Five more basics about super in Australia. (For Basics 1-5 see HERE)
6. Investment choice – Most funds allow you to decide how you want your money invested by the super fund, by choosing from your super fund’s investment options. If you don’t make an investment choice, then your super money is invested in a default investment option. The default option is usually invested in range of assets, known as a balanced investment option, although some super funds call it a growth option. Investments are spread across high and low risk assets to manage the risk that some investments may lose money.
7. Member reporting – Your super fund must send you regular reports (at least annually) on the fund’s performance, and on your own super account’s performance. Your super fund must also state fees charged, and show you any other transactions on your super account (such as the deductions for insurance premiums and taxes).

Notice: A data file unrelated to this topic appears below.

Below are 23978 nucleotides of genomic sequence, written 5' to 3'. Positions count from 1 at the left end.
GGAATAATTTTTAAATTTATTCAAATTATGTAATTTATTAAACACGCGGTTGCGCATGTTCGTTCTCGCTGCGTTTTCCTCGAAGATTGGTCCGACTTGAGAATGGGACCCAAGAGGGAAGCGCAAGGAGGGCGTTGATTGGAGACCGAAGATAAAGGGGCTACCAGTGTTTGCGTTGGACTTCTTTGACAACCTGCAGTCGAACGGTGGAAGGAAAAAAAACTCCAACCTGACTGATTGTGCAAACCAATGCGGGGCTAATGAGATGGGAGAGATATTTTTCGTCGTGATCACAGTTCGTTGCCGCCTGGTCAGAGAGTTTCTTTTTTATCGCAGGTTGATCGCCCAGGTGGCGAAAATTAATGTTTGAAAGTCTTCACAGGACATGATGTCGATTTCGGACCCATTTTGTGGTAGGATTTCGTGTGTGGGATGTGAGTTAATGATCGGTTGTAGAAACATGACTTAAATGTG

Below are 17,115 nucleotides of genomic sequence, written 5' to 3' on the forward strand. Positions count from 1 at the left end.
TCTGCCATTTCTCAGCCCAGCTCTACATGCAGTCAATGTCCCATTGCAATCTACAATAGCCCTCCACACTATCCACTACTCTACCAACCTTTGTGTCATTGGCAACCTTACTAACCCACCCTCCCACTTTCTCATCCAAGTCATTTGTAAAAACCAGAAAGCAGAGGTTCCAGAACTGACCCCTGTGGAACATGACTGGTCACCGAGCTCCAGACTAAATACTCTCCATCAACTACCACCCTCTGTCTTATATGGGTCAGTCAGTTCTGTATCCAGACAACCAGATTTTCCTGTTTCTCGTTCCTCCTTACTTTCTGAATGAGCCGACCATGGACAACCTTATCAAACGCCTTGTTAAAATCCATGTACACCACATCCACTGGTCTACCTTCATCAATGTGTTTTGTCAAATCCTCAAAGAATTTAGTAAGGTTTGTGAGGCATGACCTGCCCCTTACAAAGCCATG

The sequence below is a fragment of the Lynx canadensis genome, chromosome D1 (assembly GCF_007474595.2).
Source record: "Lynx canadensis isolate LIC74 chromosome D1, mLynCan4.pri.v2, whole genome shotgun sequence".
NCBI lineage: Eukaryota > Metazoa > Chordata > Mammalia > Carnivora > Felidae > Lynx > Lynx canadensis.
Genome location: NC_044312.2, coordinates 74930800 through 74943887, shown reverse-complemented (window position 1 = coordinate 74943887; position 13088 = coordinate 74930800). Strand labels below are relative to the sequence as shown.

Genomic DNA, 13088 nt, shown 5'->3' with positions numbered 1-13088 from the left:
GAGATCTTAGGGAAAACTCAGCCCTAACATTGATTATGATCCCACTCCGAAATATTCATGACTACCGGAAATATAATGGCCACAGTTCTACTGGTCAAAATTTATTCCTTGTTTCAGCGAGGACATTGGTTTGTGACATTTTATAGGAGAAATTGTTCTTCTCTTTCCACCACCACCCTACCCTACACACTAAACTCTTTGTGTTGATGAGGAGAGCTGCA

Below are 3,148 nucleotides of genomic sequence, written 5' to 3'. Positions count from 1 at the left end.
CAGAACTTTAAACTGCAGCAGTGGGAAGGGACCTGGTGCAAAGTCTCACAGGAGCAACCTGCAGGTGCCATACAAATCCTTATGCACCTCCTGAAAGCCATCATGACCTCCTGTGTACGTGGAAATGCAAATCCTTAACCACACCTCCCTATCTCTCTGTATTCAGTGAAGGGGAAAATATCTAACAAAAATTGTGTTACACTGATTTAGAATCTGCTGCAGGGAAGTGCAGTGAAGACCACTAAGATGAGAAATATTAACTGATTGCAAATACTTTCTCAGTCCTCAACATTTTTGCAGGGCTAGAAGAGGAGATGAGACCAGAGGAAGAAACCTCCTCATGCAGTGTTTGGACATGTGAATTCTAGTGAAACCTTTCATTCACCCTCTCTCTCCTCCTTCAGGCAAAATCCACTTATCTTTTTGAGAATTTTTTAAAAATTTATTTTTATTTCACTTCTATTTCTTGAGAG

8. Preservation. Your money is preserved in super, which means you generally can’t take your money (benefits) out of the super fund until you retire at or after your preservation age (from age 55 to 60, depending on your date of birth), or when you satisfy another condition of release. To be allowed to withdraw your super you must, in super’s technical language, satisfy a condition of release which are very specific.
9. Co-contribution. If you make your own deposits that is non-concessional (after-tax) contributions to your super fund, depending income, the government may put some tax-free money into your super fund for you. This is known as the co-contribution and phases out on a sliding scale.
10. Contributions caps. The amount of super contributions that you can make each year is capped, or you pay penalty/extra tax.